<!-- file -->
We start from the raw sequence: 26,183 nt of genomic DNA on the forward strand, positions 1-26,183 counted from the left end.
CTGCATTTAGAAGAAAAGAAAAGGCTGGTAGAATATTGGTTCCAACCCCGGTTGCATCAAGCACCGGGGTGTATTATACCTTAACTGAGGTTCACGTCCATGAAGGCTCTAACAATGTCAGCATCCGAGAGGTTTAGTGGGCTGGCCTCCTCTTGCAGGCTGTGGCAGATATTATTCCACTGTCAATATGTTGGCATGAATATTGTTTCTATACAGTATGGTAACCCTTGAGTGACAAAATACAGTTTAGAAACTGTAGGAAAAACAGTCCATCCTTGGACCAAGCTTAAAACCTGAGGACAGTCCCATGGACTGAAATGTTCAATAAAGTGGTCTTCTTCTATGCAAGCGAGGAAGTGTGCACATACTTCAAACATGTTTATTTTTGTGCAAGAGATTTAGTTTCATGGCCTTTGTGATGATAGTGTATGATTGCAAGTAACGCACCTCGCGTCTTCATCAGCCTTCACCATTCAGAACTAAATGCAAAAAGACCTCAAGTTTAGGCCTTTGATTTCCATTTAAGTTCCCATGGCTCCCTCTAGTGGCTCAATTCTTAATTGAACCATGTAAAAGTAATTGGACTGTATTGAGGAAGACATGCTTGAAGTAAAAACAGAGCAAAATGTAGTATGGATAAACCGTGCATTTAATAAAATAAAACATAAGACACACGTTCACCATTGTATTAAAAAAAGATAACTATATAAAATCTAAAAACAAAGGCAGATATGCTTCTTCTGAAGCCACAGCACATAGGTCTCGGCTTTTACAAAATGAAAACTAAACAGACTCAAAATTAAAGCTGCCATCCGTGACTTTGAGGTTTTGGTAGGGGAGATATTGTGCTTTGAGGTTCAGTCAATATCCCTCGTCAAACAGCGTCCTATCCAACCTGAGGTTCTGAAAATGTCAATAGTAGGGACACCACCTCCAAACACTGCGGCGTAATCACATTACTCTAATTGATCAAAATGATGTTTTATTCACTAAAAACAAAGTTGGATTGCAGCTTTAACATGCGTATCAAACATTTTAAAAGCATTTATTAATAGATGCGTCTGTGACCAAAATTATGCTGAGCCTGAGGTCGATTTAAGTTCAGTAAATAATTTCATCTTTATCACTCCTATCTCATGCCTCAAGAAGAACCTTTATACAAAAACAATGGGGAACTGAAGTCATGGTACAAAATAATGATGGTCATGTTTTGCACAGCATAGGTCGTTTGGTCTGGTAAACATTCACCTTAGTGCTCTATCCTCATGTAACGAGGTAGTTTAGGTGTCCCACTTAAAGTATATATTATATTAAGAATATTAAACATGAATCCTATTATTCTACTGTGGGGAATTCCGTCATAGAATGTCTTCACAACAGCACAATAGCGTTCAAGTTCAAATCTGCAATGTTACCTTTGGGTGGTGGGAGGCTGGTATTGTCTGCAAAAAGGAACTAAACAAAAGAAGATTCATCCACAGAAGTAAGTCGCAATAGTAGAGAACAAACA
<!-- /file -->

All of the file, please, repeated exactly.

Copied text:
We start from the raw sequence: 26,183 nt of genomic DNA on the forward strand, positions 1-26,183 counted from the left end.
CTGCATTTAGAAGAAAAGAAAAGGCTGGTAGAATATTGGTTCCAACCCCGGTTGCATCAAGCACCGGGGTGTATTATACCTTAACTGAGGTTCACGTCCATGAAGGCTCTAACAATGTCAGCATCCGAGAGGTTTAGTGGGCTGGCCTCCTCTTGCAGGCTGTGGCAGATATTATTCCACTGTCAATATGTTGGCATGAATATTGTTTCTATACAGTATGGTAACCCTTGAGTGACAAAATACAGTTTAGAAACTGTAGGAAAAACAGTCCATCCTTGGACCAAGCTTAAAACCTGAGGACAGTCCCATGGACTGAAATGTTCAATAAAGTGGTCTTCTTCTATGCAAGCGAGGAAGTGTGCACATACTTCAAACATGTTTATTTTTGTGCAAGAGATTTAGTTTCATGGCCTTTGTGATGATAGTGTATGATTGCAAGTAACGCACCTCGCGTCTTCATCAGCCTTCACCATTCAGAACTAAATGCAAAAAGACCTCAAGTTTAGGCCTTTGATTTCCATTTAAGTTCCCATGGCTCCCTCTAGTGGCTCAATTCTTAATTGAACCATGTAAAAGTAATTGGACTGTATTGAGGAAGACATGCTTGAAGTAAAAACAGAGCAAAATGTAGTATGGATAAACCGTGCATTTAATAAAATAAAACATAAGACACACGTTCACCATTGTATTAAAAAAAGATAACTATATAAAATCTAAAAACAAAGGCAGATATGCTTCTTCTGAAGCCACAGCACATAGGTCTCGGCTTTTACAAAATGAAAACTAAACAGACTCAAAATTAAAGCTGCCATCCGTGACTTTGAGGTTTTGGTAGGGGAGATATTGTGCTTTGAGGTTCAGTCAATATCCCTCGTCAAACAGCGTCCTATCCAACCTGAGGTTCTGAAAATGTCAATAGTAGGGACACCACCTCCAAACACTGCGGCGTAATCACATTACTCTAATTGATCAAAATGATGTTTTATTCACTAAAAACAAAGTTGGATTGCAGCTTTAACATGCGTATCAAACATTTTAAAAGCATTTATTAATAGATGCGTCTGTGACCAAAATTATGCTGAGCCTGAGGTCGATTTAAGTTCAGTAAATAATTTCATCTTTATCACTCCTATCTCATGCCTCAAGAAGAACCTTTATACAAAAACAATGGGGAACTGAAGTCATGGTACAAAATAATGATGGTCATGTTTTGCACAGCATAGGTCGTTTGGTCTGGTAAACATTCACCTTAGTGCTCTATCCTCATGTAACGAGGTAGTTTAGGTGTCCCACTTAAAGTATATATTATATTAAGAATATTAAACATGAATCCTATTATTCTACTGTGGGGAATTCCGTCATAGAATGTCTTCACAACAGCACAATAGCGTTCAAGTTCAAATCTGCAATGTTACCTTTGGGTGGTGGGAGGCTGGTATTGTCTGCAAAAAGGAACTAAACAAAAGAAGATTCATCCACAGAAGTAAGTCGCAATAGTAGAGAACAAACA